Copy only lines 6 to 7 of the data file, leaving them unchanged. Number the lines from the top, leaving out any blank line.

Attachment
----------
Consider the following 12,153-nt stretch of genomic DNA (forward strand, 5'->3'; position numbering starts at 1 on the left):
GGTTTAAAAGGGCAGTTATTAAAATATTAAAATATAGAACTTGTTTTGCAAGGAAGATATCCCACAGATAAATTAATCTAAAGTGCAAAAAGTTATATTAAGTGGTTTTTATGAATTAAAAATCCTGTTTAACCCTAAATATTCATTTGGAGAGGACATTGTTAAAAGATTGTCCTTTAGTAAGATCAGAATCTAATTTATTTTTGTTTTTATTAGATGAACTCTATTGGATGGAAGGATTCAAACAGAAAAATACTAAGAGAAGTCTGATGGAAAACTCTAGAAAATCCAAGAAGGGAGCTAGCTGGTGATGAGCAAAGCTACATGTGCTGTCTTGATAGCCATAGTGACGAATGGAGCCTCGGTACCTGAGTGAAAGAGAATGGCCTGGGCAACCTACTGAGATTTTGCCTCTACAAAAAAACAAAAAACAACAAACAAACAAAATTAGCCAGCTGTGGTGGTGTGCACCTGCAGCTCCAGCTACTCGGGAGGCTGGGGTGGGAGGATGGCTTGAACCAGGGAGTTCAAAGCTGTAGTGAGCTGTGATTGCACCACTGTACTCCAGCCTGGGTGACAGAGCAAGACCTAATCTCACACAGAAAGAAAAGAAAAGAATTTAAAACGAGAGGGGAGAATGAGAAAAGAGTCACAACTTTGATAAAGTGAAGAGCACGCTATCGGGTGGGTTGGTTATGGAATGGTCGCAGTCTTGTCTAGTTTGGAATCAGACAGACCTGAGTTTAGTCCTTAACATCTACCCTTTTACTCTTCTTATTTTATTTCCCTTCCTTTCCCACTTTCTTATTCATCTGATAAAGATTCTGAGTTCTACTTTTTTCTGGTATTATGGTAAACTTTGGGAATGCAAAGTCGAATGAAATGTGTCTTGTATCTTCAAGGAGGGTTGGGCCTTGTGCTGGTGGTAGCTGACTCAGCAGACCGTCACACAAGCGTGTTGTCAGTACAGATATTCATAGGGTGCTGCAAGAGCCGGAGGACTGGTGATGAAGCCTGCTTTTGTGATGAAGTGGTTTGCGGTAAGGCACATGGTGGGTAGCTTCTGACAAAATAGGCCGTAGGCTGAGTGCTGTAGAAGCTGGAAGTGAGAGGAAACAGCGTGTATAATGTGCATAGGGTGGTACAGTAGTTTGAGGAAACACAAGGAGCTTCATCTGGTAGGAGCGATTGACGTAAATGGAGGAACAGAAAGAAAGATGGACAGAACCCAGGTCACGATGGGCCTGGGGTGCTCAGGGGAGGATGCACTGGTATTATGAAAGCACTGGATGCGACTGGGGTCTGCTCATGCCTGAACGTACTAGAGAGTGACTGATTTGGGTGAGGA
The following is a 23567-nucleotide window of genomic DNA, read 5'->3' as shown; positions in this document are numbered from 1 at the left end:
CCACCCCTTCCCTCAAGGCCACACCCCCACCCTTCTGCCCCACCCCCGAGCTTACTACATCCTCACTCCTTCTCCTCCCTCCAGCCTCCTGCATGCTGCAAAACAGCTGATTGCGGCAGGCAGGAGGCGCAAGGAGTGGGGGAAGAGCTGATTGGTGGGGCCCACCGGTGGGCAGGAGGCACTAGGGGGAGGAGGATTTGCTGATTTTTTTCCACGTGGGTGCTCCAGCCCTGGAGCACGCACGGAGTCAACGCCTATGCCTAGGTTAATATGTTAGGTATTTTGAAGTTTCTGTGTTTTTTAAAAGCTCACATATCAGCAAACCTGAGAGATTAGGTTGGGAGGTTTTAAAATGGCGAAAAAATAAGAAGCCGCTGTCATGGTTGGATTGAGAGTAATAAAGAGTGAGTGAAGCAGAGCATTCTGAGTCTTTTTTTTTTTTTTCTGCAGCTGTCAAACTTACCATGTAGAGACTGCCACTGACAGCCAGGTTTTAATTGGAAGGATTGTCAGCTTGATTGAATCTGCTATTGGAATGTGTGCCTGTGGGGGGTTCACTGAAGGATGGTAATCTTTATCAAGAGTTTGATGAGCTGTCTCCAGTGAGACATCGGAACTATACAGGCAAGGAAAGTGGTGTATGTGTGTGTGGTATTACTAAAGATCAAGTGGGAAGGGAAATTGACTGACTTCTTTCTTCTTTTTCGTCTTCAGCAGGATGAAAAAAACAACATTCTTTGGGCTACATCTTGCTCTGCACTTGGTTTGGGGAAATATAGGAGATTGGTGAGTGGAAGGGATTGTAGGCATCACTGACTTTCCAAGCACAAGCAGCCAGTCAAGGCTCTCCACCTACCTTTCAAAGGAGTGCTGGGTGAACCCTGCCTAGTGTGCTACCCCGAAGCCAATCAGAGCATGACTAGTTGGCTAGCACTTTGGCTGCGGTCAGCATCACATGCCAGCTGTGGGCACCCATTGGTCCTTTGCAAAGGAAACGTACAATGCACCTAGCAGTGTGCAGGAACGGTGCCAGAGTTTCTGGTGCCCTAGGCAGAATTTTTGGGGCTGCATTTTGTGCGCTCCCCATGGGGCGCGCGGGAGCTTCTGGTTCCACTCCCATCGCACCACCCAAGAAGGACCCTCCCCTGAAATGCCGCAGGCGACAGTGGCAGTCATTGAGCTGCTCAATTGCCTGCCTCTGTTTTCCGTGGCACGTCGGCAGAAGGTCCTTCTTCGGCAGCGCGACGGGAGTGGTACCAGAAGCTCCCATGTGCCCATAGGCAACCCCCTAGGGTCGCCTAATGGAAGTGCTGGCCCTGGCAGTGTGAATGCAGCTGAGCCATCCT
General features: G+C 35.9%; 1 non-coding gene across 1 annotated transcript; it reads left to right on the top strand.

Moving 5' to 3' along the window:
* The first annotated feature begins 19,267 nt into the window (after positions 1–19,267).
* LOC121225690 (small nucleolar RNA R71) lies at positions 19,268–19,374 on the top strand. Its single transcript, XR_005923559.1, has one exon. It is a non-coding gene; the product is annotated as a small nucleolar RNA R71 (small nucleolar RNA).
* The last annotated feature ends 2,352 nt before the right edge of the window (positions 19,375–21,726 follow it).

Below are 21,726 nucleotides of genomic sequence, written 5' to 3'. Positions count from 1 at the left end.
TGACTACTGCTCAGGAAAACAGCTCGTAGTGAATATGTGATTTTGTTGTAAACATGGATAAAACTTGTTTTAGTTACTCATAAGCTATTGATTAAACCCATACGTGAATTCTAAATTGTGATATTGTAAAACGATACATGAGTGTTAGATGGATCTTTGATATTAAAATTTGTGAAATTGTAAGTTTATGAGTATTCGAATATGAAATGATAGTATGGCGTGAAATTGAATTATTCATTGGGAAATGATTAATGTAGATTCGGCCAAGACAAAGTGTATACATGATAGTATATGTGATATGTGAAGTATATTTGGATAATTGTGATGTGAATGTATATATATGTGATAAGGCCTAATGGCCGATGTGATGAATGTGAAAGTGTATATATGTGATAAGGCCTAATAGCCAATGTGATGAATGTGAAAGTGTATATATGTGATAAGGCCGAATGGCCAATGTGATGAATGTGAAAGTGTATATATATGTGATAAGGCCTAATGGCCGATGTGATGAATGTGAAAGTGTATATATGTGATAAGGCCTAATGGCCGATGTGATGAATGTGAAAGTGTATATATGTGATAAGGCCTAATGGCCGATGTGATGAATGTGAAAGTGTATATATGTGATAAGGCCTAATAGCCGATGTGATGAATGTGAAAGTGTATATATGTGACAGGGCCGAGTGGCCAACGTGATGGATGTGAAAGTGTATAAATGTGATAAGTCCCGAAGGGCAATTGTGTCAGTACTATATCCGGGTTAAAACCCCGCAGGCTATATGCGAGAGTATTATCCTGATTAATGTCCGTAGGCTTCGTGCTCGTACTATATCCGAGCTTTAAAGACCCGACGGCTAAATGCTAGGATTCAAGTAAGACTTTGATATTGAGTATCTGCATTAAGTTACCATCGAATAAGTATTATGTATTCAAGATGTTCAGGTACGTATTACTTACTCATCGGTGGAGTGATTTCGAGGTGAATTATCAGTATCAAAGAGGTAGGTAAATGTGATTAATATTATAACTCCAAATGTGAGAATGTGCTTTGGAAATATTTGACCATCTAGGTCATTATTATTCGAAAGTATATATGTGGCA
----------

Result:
Moving 5' to 3' along the window:
* The first annotated feature begins 19,267 nt into the window (after positions 1–19,267).